Consider the ease with which $pecial intere$t$ have been able to turn people against Obama, not because of those things where he has failed to deliver but because of a generally reactionary, self-centered, chauvinistic popular mindset that plagues a generally narrowly informed public. I am not making excuses for areas where Obama has not been as assertive as I’d like, nor am I making excuses for what I think are mistakes in carrying forward some of Bush’s very objectionable policies. But Americans expect instant gratification, they now believe liberal is a bad word, and they really do blow like wheat in the wind. Jeez, how many people base their votes on “opposition” tv ads? There is a distressing two-dimensionality to voter behavior. I recognize the argument that an effective leader has to succeed in whatever context he or she finds him- or herself, but the extent to which the context can be manipulated via television and television advertising is a whole new dimension that FDR never had to deal with. And now radio is primarily just a rightwing noise machine.


  5. Chuck Miller says:

    I look at my Children and Grandchildren and realize I,and YOU, neglected to check on these Crooks and Thieves in Congress, we have been handing our OK’s to for more than my Years of 66.
    With NO Accountability !! ??
    I woke to Carter -De-regulating Oil / OPEC —
    Watched Clinton– finish NAFTA (60 Billion U.S. Tax Dollars to Mexico, and, Job Give-a-Way).
    Experienced Treason, thru Irac Invasion Lies from: Bush/Chaney/Rumsfelt/ Wolfowitz/ and on-going Haliburton/Chaney rapeing U.S. Dollars while securing Irac Oil.
    The Cost of over 4000 US Soldiers and Un-known Irac People, with >>.
    The BIG FLEESEING: 2008 Sales Job, of PAULSON and Wallstreet with the Congress Approval –TAKING AMERICAN RETIREMENT/BORROWED RESOURCES and Other,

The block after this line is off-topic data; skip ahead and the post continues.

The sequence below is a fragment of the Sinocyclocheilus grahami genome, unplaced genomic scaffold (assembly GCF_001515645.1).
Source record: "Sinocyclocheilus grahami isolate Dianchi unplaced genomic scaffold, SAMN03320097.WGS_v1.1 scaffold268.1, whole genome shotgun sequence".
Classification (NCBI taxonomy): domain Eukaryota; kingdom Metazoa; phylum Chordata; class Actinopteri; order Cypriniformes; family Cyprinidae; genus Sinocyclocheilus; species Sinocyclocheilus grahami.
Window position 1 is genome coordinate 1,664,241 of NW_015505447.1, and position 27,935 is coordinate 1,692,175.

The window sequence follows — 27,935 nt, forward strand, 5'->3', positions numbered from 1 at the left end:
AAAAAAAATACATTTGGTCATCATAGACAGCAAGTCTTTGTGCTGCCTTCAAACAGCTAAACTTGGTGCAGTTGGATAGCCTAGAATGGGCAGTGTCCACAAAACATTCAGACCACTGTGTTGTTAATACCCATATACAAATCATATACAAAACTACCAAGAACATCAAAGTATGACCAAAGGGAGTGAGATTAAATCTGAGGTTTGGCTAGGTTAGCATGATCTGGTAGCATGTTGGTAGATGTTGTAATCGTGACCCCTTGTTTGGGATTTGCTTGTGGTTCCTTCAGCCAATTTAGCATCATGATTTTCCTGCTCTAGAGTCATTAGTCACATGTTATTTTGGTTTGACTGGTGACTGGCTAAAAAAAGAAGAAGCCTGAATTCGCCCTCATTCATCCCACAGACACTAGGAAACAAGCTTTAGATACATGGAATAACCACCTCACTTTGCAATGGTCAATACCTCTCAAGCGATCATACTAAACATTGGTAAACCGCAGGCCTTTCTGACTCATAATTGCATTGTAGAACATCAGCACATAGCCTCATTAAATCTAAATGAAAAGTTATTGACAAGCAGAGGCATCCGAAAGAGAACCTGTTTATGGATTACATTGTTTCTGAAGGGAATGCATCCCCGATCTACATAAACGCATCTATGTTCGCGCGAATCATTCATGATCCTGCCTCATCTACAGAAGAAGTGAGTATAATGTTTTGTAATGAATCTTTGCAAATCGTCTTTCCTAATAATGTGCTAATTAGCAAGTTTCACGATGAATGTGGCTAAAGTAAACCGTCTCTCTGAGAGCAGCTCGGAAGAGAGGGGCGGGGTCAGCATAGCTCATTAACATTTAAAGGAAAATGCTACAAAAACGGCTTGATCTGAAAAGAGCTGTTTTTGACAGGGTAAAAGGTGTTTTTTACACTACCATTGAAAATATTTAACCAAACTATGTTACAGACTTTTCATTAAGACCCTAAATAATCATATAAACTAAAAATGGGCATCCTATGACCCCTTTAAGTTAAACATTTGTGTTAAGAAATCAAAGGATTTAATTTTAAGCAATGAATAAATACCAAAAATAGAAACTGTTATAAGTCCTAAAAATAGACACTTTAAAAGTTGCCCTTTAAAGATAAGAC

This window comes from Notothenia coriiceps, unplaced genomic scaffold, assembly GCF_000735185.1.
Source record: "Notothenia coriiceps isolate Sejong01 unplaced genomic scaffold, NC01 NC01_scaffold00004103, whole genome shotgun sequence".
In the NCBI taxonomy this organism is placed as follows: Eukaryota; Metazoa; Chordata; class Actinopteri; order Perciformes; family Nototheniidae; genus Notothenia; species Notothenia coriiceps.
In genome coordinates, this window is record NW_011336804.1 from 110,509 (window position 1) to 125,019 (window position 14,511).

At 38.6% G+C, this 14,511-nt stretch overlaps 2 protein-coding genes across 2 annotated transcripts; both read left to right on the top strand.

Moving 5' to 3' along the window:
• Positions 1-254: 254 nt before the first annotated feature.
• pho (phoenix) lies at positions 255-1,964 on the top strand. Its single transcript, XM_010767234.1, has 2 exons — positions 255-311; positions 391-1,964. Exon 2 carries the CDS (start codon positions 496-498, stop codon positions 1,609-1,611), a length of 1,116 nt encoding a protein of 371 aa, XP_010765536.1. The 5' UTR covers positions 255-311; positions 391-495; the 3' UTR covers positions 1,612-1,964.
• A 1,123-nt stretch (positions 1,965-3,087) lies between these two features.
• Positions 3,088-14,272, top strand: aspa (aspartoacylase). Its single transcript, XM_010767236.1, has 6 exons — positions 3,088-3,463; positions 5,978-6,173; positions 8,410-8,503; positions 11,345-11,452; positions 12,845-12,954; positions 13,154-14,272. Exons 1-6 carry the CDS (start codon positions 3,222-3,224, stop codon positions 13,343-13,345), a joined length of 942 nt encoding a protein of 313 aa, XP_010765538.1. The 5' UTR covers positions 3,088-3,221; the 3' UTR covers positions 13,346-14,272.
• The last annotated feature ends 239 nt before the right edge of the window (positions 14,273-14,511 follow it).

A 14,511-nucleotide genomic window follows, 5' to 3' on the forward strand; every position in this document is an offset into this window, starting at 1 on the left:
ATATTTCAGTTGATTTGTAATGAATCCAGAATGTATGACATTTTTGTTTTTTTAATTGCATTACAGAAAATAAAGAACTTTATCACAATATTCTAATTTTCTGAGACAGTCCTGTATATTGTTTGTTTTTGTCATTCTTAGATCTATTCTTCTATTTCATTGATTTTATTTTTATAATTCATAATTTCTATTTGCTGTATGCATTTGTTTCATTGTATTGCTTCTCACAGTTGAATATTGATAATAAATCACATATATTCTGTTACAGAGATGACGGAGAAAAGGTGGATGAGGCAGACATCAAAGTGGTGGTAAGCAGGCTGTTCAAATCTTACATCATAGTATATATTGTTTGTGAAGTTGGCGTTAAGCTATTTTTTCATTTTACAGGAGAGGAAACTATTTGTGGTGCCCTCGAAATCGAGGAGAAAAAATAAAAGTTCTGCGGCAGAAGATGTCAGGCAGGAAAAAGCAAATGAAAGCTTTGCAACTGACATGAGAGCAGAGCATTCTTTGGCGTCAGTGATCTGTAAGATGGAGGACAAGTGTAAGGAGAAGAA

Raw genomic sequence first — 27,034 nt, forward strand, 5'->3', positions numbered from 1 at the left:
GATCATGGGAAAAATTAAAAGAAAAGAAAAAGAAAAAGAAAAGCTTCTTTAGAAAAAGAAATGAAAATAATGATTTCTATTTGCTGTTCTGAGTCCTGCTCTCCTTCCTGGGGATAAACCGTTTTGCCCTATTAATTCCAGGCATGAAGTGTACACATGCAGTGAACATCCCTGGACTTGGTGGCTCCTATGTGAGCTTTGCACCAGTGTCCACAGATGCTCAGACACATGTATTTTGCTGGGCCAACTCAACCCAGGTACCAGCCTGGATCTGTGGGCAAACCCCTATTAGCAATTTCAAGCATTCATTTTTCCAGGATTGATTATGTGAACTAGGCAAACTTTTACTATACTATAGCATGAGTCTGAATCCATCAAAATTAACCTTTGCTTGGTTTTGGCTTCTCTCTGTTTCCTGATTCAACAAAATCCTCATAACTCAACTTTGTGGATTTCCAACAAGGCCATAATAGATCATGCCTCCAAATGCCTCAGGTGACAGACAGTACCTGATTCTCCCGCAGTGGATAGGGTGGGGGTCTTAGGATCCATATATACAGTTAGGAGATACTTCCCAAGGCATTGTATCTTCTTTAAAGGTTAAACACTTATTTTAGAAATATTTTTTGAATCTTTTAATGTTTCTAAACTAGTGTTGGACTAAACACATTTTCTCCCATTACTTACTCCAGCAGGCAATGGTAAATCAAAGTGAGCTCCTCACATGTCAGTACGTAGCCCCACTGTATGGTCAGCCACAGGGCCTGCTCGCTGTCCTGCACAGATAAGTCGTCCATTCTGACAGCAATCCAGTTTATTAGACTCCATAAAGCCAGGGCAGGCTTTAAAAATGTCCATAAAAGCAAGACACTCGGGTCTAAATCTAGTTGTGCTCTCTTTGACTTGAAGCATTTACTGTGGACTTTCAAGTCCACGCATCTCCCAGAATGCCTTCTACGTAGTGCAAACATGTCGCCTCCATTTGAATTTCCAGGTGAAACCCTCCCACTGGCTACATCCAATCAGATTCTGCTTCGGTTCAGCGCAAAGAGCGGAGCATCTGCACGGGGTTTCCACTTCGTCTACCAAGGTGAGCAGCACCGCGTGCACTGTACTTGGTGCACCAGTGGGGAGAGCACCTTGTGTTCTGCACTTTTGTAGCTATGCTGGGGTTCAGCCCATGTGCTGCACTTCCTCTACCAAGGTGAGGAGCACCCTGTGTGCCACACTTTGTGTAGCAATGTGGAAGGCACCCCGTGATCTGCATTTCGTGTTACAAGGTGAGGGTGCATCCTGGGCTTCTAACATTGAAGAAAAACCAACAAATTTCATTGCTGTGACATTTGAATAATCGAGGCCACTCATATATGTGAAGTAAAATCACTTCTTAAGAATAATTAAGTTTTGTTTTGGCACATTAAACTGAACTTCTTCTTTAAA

An Embezzelment from the American People and will Eventually Lower the American Standred of Living
    to Equal what is now Third World Standards.
    God Help Americans,
    I am Twice Vietnam Era and, Ashamed.


  6. David says:

    Thanks, erichwwk. I was unaware of the George Kennan statement. Obviously need to get Gerson’s book. Not sure how I missed it. Thanks again.


  7. erichwwk says:

    On the Powers of POTUS you migh want to read chapter 4 – “The Cuban Missile Crisis” to get an extent to which POTUS is often outside of the loop, and the Generals give POTUS the middle finger salute.
    On US policy in general, this George Kennan quote might be helpful:
    “We have about 50 percent of the world


  8. David says:

    Still working on trying to get a better grasp on what actual powers a POTUS has. Know the real seats of financial power – at least to the extent that is possible for a layperson. And have some idea of the actual dymanics of the voting behavior of Americans, which is actually where power ultimately lies, and which is way too easily manipulated. But I am not satisfied that I know what de facto powers a POTUS has. Bush appeared to have power, but it was because he was not at odds with financial interests. Apparently he defied Cheney and those people whose interests Cheney represented when he would not sign off on Israel bombing Iran, but this is, of course, attempting to read between the lines. And I do not know what influential interests favored the military strikes vs. influential interests who opposed it.